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It is easy to feel gloomy about the fate of London after Brexit. Since the referendum result was declared, the capital’s residents have anxiously debated what will happen when the flow of European workers to their city is suddenly restricted: who will make their coffee, programme their software, build their houses and staff their hospitals?
It is true that with just under a million EU residents, London potentially has the most to lose from the end to free movement which is almost certain to accompany the split from Brussels.
The capital is home to 13 per cent of the UK’s population but a third of its EU citizens. As the government has increased visa curbs on migrants from outside Europe, London’s employers have become ever more reliant on the unlimited supply of workers from the continent.
Meanwhile, Londoners are on average far more pro-migration and pro-Remain than their fellow Britons, so are likely to feel the loss of diversity more keenly. But amongst the angst, one crucial point may be forgotten: that the capital is actually much better placed to survive a restrictive new immigration regime than other parts of the country.
In fact, Londoners should be reassured that for all types of European migrants — workers, spouses, and students — the capital may remain a far easier place than the regions to work and settle.
We know this because a leaked Home Office plan for post-Brexit immigration has provided some insight into the hurdles that EU migrants will face in future.
To qualify for a work permit, skilled workers from the continent will probably have to earn above a fixed salary threshold. To bring a foreign spouse into the UK, they will definitely have to prove an income high enough to support them. So for both employment and family unification, being in London — where wages are nearly a third higher than the national average — is likely to be a significant advantage.
Universities based in the capital should also find it easier to attract EU students than institutions across the rest of the country. This is partly due to the quality of London’s academic centres: it has three of the UK’s top universities — Imperial College, University College London and the London School of Economics. Early indications about the effect of Brexit on student numbers suggest that while applications from EU students to British universities fell by about 5 per cent on average in the year following the referendum, at Imperial, EU applications rose by 5 per cent. The falling value of the pound has also made London better value as a study destination compared with other international capitals.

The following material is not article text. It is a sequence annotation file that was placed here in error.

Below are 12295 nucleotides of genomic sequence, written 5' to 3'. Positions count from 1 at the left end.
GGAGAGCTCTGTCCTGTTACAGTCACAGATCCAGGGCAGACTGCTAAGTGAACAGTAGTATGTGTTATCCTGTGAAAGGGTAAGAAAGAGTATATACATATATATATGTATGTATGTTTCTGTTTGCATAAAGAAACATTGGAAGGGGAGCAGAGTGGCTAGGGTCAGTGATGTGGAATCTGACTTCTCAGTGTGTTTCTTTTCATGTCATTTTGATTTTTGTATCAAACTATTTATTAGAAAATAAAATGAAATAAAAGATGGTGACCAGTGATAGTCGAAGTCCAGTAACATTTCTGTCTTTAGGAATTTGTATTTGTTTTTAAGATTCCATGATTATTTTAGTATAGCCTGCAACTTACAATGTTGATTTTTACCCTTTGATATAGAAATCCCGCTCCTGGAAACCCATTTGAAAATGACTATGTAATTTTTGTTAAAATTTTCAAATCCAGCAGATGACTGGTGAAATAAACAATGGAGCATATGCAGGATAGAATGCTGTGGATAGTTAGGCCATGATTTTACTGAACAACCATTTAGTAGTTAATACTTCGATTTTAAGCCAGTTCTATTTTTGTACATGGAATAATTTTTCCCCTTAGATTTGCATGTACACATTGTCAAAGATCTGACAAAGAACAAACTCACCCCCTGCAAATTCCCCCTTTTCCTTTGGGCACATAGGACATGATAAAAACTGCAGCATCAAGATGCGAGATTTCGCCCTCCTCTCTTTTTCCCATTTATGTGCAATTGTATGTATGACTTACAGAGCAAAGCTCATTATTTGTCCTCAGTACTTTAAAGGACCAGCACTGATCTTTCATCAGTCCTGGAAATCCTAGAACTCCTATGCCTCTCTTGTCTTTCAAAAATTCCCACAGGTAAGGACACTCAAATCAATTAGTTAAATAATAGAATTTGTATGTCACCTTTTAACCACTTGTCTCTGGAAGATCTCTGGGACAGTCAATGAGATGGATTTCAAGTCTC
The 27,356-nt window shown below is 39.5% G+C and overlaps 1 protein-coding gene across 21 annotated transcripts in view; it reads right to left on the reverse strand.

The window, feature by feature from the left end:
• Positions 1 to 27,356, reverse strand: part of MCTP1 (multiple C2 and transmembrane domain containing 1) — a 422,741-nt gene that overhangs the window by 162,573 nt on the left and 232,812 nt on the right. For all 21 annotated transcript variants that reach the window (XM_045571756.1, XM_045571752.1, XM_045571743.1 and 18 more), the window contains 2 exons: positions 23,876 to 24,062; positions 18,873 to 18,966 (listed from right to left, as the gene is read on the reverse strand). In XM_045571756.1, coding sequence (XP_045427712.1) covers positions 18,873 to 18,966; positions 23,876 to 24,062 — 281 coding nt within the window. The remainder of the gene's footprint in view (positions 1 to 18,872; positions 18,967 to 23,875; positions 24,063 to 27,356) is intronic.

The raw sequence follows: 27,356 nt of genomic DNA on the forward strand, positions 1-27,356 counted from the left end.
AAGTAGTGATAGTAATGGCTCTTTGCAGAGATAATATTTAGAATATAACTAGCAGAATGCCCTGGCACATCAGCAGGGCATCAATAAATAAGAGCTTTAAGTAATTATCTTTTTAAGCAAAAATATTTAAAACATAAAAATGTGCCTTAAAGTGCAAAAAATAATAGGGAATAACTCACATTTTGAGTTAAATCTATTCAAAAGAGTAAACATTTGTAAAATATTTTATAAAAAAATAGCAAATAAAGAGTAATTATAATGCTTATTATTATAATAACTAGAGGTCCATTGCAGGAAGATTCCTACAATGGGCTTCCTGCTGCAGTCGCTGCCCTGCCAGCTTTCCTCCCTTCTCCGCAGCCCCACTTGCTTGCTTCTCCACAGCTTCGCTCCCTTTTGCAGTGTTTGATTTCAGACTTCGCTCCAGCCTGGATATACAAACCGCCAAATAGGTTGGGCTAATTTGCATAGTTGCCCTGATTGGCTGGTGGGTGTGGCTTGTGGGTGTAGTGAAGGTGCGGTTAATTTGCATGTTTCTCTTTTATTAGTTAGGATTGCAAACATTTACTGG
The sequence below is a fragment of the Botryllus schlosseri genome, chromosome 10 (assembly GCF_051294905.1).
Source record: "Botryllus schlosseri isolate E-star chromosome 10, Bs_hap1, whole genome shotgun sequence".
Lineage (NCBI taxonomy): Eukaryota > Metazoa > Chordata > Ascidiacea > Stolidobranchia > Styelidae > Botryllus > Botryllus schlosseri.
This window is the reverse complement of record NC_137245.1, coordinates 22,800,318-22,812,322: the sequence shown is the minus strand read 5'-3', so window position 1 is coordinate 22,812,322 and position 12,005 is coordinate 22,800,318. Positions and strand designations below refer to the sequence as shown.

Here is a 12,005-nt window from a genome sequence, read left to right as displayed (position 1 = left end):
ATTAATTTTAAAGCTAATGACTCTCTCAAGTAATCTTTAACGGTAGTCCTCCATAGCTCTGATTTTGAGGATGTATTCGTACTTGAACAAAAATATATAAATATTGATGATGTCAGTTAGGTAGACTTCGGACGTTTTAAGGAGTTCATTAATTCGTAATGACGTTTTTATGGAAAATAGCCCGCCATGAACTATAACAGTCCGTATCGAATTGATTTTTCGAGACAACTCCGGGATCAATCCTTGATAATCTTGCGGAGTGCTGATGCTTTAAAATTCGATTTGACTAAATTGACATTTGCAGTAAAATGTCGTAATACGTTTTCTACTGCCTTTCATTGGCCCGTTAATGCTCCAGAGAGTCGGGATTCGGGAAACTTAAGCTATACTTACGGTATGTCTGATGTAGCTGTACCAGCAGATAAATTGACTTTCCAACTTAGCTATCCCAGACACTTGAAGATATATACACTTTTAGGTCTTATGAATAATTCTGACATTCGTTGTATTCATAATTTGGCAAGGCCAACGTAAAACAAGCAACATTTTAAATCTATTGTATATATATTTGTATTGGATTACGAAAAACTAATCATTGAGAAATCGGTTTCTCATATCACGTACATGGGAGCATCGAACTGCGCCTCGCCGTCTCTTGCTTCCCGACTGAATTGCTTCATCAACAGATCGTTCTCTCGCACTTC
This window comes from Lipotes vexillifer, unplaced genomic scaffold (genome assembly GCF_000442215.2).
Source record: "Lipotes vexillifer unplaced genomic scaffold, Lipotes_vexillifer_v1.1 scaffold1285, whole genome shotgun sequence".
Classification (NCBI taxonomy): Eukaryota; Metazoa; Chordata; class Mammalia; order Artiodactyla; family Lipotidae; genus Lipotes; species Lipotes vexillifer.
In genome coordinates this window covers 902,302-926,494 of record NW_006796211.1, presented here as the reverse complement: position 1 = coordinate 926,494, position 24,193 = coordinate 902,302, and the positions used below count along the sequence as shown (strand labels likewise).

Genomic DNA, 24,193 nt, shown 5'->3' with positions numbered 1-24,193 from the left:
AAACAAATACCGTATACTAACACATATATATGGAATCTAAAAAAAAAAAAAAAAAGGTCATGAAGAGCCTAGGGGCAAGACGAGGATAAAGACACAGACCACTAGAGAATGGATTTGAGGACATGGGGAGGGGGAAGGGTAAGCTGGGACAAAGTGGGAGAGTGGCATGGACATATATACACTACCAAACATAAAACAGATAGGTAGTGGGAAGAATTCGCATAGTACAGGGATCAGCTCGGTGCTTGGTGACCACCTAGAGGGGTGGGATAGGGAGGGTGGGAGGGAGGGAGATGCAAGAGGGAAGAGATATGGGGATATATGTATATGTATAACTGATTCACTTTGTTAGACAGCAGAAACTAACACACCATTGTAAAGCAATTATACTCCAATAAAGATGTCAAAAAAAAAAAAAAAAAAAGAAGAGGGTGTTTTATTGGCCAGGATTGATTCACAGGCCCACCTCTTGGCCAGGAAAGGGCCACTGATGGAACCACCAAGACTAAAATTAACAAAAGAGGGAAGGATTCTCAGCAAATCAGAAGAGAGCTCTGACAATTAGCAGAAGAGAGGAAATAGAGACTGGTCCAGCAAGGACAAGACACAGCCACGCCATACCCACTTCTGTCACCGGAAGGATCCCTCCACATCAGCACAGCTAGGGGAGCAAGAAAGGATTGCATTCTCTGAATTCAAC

This is not to say that the transition will be easy. Richard Brown, director of research at the Centre for London think-tank, makes clear that freedom of movement is as much about a welcoming, international culture as it is about hard numbers of migrants and the need to fill skills gaps. He fears that any new system in which the flow of Europeans is regulated or “policed” — however lightly — will change the way both Londoners and visitors feel about the capital’s long-established cosmopolitan nature.
Meanwhile, London businesses and lobby groups have expressed understandable concerns about an under-supply of lower-skilled EU workers who would not meet income thresholds if these are imposed. It is the loss of these workers — rather than high-flying financiers — which will have the most impact on Londoners’ day-to-day lifestyles.
Businesses argue that current record employment levels mean there are simply not enough Britons available to perform these roles. Their answer is that the government should create an array of exceptional visas for Europeans working in key low-paid sectors, from technology start-ups to care homes, coffee shops and construction sites.
Even in recruiting for these jobs, London has advantages over the rest of the country. Young foreign workers wanting to improve their English during a short spell in Britain may well prefer a stint in an exciting capital city to one in a rural outpost. Potential migrants can also be confident that London, as a Remain stronghold, is more likely to embrace them than other regions which voted for Brexit.
Overall, the real cause for anxiety is not London’s labour shortage but that of the UK’s industrial heartlands, which tend to be wary of migrants but could struggle to meet the need for skills in a newly “independent” UK. By contrast, the capital might grieve for its lost ties to the union, but at least it is dynamic enough to keep drawing in the talented foreigners that it both wants and needs.
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